Review: Sandy Petersen’s Cthulhu Mythos
Hey everyone! Before we get into today’s review I wanted to talk about reviews moving forward for a little while. I have them lined up for the next couple weeks with the last one being the first Thursday in August. Currently I am not actively pursuing reviews as I am going to be cutting down the rate at which I do them. Doing them every week is time consuming and while I feel that I give a pretty good run down of my opinions, they do tend to be brief. Sometimes a little too much so? Anyways there is a pressure that comes with reviews that doesn’t come with other articles that I need to alleviate a bit and there is a desire to work on my own projects more. So, instead of weekly reviews I will cut them back to one or two a month depending on if people reach out to me. Instead I will be filling the slots with some progress previews of my own projects. Tidbits from what my patrons get, more fleshed out drafts of things like the plague doctor, and setting information for the 27 Realms.
All that being said, let’s get into today’s review. This one is a book that I had Kickstarted a while back and actually got a few months ago now. This is a Pathfinder compatible supplement featuring the Cthulhu Mythos written by the man himself Sandy Petersen along with some other wonderful authors. What I like about this is it is a large supplement of over 400 pages dedicated to the mythos and, being Pathfinder, will find use in even my 5E games. After having had my expectations and hopes, working with the PDF for some sessions, and finally sitting on the hard copy for a bit let’s get down to reviewing this product!!
Cosmic Adventure Awaits!
When I backed this project I knew that I was going to get a whole host of mythos material in a familiar and adaptable rule set and all contained between one set of covers. I was not disappointed, but that isn’t a shocker. However, the depth of the book was a little more than I had expected when I jumped on board the mythos train. Still, backing didn’t take much convincing on my part. First off, the first 90 pages or so are dedicated to the players and not just in a way that explains the mythos, cosmic horror, and playing in such games. It hands you a heap of materials to use from that side of the screen. You don’t have to play the humans going out and defeating things while pushing away insanity. This book actually allows you to play as mythos creatures like the cats of the Dreamlands or zoogs. It gives you archetypes for classes that work around the themes and elements of the mythos as well. There is the mad artist for bard, the cultist for cleric, and a deep one sorcerer bloodline among others. Combine this with feats, mythos familiars, professions, and spells and you get a very large (if horrific) sandbox to start playing in.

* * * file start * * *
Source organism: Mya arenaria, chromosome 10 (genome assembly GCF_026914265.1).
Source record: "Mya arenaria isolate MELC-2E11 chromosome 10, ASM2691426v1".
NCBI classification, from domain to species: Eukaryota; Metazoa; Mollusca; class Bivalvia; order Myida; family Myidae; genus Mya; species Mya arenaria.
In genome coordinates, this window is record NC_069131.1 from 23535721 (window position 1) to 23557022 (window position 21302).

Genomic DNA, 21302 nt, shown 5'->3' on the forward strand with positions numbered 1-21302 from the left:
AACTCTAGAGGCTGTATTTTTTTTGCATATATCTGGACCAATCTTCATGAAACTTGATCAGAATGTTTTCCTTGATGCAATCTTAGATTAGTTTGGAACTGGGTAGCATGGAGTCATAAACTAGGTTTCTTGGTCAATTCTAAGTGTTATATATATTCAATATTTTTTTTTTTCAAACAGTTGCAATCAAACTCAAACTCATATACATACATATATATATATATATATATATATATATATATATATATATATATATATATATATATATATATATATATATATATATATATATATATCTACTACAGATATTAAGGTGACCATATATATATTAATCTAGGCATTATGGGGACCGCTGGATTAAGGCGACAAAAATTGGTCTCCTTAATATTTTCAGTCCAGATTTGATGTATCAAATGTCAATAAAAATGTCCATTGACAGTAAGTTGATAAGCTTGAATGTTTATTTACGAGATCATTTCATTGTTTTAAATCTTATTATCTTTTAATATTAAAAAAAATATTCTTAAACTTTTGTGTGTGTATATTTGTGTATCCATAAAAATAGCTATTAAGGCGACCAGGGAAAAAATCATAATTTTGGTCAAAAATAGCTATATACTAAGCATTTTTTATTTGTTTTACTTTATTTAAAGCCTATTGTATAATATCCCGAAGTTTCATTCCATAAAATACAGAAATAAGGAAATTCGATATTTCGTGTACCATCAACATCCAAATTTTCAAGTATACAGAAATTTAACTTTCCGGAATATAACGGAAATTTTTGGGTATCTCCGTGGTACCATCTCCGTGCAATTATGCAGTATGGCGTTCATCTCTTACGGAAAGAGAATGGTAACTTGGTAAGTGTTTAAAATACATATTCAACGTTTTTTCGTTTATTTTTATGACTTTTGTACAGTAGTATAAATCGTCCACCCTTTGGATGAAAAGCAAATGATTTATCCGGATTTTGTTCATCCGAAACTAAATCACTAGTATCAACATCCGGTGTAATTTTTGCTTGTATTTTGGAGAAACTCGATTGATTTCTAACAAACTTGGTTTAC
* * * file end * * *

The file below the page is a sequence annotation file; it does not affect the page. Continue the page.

As much as I backed this for the stat blocks there is 150 pages of GM materials that a part of me knew I needed but never really looked for until this book. It starts simple with books, artifacts, and technology but then it gets into cults. That 30 pages on cults is one of the more useful references within the book. The thing about the mythos, one of the things I love about them, is that they are ephemeral, cosmic, philosophical places of dread. As distinct as they are there is no codex one might use and those that act as the next best things are the same which say how unknown these things are. Despite it being part of the charm and entire point of the mythos, it would be nice to have some codifying of what the cults do, what these monsters represent, and where everything lies in relation to one another. This book does that and others have as well (I will grant that) but this one does it in a dice rolling system I am familiar with, in a style of setting I am intimate with, and in ways that strafe the line between classic cosmic horror and epic high fantasy. It is beyond helpful to me.